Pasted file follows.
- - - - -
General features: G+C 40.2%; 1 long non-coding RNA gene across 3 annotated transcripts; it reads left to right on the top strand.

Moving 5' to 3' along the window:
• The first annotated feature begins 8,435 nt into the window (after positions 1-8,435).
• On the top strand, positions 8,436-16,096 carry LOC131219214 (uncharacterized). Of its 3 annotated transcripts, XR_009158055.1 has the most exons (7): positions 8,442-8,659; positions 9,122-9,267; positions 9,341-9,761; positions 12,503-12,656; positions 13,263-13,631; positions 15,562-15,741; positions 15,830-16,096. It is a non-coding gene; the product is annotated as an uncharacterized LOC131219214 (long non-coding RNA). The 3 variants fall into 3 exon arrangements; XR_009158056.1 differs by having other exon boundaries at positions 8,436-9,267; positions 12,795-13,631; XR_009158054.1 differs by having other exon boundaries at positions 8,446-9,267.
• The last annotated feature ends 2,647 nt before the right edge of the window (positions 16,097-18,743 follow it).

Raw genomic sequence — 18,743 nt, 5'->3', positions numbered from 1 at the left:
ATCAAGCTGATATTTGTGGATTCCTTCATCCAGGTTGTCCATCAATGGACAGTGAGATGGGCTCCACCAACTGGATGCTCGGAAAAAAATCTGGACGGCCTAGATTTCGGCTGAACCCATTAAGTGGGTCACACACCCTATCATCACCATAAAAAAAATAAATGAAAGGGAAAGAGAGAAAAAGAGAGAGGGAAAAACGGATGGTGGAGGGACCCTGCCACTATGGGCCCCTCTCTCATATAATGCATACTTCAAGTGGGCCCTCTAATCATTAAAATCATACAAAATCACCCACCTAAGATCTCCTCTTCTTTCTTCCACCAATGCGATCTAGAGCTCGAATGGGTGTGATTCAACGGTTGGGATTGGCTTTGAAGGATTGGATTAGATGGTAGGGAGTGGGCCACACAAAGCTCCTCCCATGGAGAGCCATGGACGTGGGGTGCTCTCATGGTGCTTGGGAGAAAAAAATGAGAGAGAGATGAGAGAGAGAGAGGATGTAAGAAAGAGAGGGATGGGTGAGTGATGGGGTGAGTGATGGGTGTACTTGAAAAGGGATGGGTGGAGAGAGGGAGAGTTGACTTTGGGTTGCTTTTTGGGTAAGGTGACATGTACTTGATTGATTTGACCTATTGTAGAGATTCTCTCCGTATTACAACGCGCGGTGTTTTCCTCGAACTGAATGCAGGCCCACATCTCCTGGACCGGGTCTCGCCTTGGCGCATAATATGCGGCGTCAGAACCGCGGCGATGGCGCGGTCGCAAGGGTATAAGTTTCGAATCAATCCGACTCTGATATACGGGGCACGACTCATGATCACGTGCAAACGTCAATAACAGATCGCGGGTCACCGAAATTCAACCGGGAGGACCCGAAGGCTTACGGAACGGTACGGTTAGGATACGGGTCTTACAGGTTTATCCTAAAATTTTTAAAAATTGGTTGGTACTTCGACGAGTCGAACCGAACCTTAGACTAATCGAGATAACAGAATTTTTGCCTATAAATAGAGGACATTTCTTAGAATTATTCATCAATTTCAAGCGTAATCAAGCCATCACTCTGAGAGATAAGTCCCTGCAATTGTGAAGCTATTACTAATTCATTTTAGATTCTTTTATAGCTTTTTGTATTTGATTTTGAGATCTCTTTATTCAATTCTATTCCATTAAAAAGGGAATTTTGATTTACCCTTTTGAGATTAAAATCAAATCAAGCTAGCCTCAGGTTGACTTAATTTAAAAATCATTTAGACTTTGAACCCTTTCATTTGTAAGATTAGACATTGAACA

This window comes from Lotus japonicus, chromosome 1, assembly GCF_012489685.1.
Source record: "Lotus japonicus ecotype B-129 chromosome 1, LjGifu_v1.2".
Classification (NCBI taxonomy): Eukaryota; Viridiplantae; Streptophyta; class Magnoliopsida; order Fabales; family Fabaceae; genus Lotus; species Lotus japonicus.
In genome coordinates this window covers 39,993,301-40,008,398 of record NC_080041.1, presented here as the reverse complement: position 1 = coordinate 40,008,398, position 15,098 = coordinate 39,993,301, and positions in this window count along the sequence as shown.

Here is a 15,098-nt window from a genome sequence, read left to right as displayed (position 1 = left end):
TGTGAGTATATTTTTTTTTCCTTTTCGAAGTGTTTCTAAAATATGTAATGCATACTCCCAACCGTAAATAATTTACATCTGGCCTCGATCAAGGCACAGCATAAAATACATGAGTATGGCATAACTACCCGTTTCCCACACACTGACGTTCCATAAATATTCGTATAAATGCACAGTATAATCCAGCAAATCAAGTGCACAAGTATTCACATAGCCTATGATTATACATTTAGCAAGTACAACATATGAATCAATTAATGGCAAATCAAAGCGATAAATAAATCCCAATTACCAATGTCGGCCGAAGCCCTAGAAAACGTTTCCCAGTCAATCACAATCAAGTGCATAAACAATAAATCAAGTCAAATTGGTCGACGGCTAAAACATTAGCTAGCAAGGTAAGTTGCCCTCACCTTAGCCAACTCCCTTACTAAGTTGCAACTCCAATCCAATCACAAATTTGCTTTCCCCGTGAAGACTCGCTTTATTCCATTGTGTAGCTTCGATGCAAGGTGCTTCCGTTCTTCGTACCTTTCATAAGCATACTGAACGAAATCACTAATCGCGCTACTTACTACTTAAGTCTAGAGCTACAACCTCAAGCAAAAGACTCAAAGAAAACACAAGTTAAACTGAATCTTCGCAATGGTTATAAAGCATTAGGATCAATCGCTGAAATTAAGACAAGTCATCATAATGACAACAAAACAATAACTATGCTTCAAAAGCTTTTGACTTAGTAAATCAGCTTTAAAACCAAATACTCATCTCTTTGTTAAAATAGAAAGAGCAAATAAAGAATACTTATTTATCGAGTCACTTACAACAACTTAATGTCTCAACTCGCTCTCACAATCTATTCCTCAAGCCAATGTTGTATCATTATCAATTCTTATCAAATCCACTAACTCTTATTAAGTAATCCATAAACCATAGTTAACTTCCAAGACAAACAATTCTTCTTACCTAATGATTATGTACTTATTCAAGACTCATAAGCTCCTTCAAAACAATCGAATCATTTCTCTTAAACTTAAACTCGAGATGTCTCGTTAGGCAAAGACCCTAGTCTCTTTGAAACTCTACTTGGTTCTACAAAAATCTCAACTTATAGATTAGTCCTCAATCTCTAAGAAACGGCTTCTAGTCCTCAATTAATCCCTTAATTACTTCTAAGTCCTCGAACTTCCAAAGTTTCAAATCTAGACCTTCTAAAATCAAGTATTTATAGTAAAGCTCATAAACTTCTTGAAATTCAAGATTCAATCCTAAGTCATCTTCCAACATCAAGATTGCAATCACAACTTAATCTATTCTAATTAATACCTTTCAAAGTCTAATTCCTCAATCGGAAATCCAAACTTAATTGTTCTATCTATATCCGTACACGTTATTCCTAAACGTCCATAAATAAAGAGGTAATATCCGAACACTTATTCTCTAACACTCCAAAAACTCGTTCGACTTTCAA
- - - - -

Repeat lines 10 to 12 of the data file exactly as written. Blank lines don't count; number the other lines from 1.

Classification (NCBI taxonomy): Eukaryota; Viridiplantae; Streptophyta; class Magnoliopsida; order Fabales; family Fabaceae; genus Lotus; species Lotus japonicus.
In genome coordinates this window covers 39,993,301-40,008,398 of record NC_080041.1, presented here as the reverse complement: position 1 = coordinate 40,008,398, position 15,098 = coordinate 39,993,301, and positions in this window count along the sequence as shown.

Here is a 15,098-nt window from a genome sequence, read left to right as displayed (position 1 = left end):